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Climate Change: Explained

Climate change is a pressing issue. The news, social media, political debates, and various walkouts, marches, and strikes have made this quite clear. However, information about the actual problem is less widespread. What is climate change, and why is it so bad?

National Geographic defines climate change as “the long-term alteration of temperature and normal weather patterns in a place.” Though Earth’s climate always changes, this process has been significantly accelerated due to global warming caused by human activity. Global warming occurs because greenhouse gases, gases in Earth’s atmosphere, trap thermal energy.

When sunlight hits Earth’s surface, it reflects back toward outer space. It is then absorbed by greenhouse gases (approximately 77% carbon dioxide, 14% methane, 8% nitrous oxide, and 1% other gases) and re-emitted in all directions (BBC News). Known as the Greenhouse Effect, this process warms the Earth.

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The Greenhouse Effect is necessary to keep the Earth warm enough to be habitable. Without greenhouse gases, the Earth would be too cold for living organisms (like humans) to survive. However, carbon emissions from human activities, such as transportation, deforestation, burning of fossil fuels, and agriculture, have increased the amount of greenhouse gases in the atmosphere, thus causing our planet to get too warm too quickly (EPA).

Substantial evidence supports this concept. Earth's average temperature has increased by approximately 1.62 degrees Fahrenheit since the late Nineteenth Century, and Earth’s sea level rose by approximately eight inches over the past 100 years (NASA). Scientists also point to data indicative of warming oceans, shrinking ice sheets, retreating glaciers, extreme environmental events, and ocean acidification, among other data.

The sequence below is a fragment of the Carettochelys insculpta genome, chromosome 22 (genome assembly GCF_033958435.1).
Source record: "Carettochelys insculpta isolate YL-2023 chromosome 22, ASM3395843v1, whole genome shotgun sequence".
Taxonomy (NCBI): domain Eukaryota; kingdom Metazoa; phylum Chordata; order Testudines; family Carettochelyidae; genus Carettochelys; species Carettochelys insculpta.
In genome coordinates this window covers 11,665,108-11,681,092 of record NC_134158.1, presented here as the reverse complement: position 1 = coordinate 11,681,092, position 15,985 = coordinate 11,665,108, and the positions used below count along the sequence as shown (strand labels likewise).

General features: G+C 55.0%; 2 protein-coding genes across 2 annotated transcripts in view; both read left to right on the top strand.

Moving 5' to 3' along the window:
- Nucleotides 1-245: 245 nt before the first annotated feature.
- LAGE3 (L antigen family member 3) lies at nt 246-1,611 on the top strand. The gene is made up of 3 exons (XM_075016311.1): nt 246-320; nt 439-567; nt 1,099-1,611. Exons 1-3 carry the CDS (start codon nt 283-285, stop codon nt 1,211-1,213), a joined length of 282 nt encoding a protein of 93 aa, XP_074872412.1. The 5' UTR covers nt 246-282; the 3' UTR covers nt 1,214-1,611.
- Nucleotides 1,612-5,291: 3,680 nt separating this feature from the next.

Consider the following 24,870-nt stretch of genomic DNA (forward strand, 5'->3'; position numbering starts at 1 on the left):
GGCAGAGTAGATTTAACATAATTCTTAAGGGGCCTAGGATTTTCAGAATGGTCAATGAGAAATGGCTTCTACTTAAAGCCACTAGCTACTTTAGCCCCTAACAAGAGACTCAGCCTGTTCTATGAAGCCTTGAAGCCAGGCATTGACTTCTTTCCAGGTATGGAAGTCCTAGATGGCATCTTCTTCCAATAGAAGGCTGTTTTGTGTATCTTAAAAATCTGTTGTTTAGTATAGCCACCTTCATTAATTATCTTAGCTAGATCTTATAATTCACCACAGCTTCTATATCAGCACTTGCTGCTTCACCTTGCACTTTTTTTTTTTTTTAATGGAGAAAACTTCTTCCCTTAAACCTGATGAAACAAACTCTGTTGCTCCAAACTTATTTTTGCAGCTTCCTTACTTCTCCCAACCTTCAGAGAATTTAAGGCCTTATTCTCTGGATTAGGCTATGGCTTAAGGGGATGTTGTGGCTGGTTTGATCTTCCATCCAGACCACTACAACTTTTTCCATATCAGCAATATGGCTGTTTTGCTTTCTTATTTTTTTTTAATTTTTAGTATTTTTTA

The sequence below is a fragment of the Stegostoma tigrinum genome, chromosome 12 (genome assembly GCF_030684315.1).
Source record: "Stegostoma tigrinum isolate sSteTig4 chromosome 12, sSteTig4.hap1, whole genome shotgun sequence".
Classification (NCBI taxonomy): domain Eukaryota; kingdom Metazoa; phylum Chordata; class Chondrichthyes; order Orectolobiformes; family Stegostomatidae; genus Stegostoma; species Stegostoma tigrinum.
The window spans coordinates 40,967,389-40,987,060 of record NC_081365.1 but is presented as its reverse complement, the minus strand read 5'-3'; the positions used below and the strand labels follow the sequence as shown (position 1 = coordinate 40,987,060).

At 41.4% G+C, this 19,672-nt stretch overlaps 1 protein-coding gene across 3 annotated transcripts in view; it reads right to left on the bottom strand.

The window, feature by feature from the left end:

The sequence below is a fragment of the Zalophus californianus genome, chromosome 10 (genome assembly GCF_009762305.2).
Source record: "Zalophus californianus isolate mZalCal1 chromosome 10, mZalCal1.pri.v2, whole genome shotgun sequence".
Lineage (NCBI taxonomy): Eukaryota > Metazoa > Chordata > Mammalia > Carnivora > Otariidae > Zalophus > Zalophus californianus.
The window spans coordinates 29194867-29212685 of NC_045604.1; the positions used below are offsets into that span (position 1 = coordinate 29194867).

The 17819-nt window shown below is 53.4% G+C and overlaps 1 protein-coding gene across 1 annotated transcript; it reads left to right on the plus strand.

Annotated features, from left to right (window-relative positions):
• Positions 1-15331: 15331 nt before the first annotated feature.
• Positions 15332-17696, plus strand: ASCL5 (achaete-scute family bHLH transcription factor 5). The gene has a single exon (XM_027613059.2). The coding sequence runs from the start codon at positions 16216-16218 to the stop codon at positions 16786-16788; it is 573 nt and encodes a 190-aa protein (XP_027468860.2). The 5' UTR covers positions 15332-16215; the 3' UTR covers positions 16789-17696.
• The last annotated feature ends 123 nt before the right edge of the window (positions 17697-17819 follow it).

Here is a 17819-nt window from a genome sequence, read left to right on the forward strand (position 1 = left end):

There are many negative effects of climate change. Scientists predict hotter, more acidic oceans that will harm marine life; more frequent, more extreme weather events, such as droughts, hurricanes, wildfires; and hostile natural habitats (EDF). Additionally, climate change poses a direct threat to human society, as it will harm agriculture, infrastructure, health, and water accessibility, and increase poverty in developing nations (The Guardian).

In 2018, the Intergovernmental Panel on Climate Change issued a frightening report on climate change. According to the UN News, United Nations Secretary-General António Guterres said that it is possible to limit global warming, but “it will require unprecedented and collective climate action in all areas. There is no time to waste.” Unfortunately, many governments have failed to take such an action, including the United States.

As a result, many people are speaking up about the issue. For example, led by sixteen-year-old climate activist Greta Thunberg, many students around the world participated in school strikes throughout September 2019 to raise awareness for climate change and urge politicians to act against it. However, strikes are only the first step. Politicians must respond, and citizens of all ages must do their part as well.


Further reading about climate change and how you can act on it:

What Can I Do About Climate Change? (Union of Concerned Scientists)

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